Then, I read the following passage in Lee Smolin book "The trouble with physics" (p. 85): "[...]each gravitational wave could be seen quantum mechanically, as a particle called the graviton - analogous to the photon, which is the quantum of the electromagnetic field."

I thought I had finally understood the concept of force-carrying particle : according to general relativity, the gravitational force is nothing but the deformation of space-time by the presence of mass, which causes objects to move otherwise than in uniform rectilinear motion, hence making us invoke a force, gravity, to explain their motion according to Newton's Second Law. Now, assume that a mass is suddenly placed somewhere in space-time. Its deformation of space-time will propagate at a finite speed, that of light, making its effect felt at greater and greater distances. These are gravitational waves. In analogy with electro-magnetic waves, which are quantized in photons, gravitational waves are quantized in gravitons, which are therefore the particles "carrying" the gravitational force, i.e., making its effects felt at distance.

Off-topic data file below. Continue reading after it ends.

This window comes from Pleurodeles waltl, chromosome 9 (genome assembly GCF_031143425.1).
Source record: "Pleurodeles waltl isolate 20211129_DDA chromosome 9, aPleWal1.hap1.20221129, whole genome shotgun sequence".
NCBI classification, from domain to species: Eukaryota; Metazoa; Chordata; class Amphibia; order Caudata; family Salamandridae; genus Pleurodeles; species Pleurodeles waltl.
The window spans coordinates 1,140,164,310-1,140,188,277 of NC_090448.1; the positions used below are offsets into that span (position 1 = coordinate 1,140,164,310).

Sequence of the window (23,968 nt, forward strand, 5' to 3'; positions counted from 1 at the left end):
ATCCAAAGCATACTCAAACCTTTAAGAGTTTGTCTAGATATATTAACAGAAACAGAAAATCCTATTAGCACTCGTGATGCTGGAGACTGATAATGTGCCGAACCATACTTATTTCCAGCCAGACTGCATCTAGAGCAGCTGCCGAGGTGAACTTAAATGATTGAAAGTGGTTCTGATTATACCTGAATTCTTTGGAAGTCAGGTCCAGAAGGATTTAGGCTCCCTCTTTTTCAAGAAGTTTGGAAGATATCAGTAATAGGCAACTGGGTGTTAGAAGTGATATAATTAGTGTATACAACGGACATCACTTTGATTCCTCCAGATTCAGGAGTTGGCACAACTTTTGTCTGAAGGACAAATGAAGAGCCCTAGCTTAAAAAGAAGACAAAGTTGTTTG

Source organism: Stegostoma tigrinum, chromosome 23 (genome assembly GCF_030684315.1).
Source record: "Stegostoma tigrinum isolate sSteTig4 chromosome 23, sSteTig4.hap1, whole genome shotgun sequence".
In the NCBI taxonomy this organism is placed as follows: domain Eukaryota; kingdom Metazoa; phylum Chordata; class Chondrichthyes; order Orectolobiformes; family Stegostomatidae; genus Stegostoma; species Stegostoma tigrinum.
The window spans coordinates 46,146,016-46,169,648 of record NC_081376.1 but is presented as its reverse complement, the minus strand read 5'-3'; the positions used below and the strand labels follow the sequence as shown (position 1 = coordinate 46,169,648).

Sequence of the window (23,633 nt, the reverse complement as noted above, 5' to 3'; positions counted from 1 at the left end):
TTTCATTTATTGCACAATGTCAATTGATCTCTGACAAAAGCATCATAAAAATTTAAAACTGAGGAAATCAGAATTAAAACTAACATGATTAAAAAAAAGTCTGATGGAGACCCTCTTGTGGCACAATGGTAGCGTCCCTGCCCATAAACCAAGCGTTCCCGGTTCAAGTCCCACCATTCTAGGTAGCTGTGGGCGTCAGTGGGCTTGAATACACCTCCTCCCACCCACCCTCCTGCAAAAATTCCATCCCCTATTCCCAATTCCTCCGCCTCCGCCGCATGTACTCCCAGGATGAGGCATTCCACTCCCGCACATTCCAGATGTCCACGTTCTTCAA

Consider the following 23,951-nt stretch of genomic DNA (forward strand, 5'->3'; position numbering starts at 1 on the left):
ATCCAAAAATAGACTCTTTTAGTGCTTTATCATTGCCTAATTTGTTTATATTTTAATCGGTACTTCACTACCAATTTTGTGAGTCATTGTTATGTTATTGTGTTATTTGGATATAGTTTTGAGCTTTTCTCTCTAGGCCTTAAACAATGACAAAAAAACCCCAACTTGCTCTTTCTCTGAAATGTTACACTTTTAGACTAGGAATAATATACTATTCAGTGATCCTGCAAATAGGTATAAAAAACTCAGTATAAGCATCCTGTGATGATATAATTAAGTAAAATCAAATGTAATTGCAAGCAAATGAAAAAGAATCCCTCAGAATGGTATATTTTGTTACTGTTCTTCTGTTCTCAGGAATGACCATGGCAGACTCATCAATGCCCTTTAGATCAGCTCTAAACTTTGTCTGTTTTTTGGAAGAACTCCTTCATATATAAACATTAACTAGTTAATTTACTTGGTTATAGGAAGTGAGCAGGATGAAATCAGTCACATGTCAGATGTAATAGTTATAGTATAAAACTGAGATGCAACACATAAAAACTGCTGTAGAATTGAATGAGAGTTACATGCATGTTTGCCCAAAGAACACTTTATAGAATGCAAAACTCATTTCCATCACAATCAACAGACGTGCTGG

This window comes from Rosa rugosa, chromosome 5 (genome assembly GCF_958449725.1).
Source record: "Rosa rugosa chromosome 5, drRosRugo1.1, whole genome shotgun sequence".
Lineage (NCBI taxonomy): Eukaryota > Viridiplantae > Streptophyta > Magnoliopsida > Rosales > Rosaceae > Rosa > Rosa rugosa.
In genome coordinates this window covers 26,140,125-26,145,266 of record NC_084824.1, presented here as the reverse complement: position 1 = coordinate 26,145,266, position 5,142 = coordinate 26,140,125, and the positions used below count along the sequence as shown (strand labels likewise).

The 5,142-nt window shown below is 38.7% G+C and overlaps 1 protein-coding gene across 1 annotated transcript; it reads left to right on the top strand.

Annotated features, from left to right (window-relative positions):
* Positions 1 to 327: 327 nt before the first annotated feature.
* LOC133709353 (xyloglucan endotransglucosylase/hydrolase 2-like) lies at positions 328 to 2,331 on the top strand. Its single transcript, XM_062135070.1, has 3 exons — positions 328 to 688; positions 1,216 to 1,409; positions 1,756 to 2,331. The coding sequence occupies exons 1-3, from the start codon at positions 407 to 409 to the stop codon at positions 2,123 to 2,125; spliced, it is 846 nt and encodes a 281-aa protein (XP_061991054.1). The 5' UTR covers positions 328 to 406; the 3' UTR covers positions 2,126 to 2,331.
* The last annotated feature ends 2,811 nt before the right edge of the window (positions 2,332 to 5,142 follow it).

This at last made sense to me. But then I watched the DVD version of Brian Greene's book "The elegant universe", in which there is an animation showing two persons throwing small balls at each other, and getting attracted toward each other as they throw the balls harder and harder. So we are back to this idea of momentum exchange, and this does not make sense to me for explaining attractive forces such as gravity!

Is there a theoretical physicist around who could help me understand this better?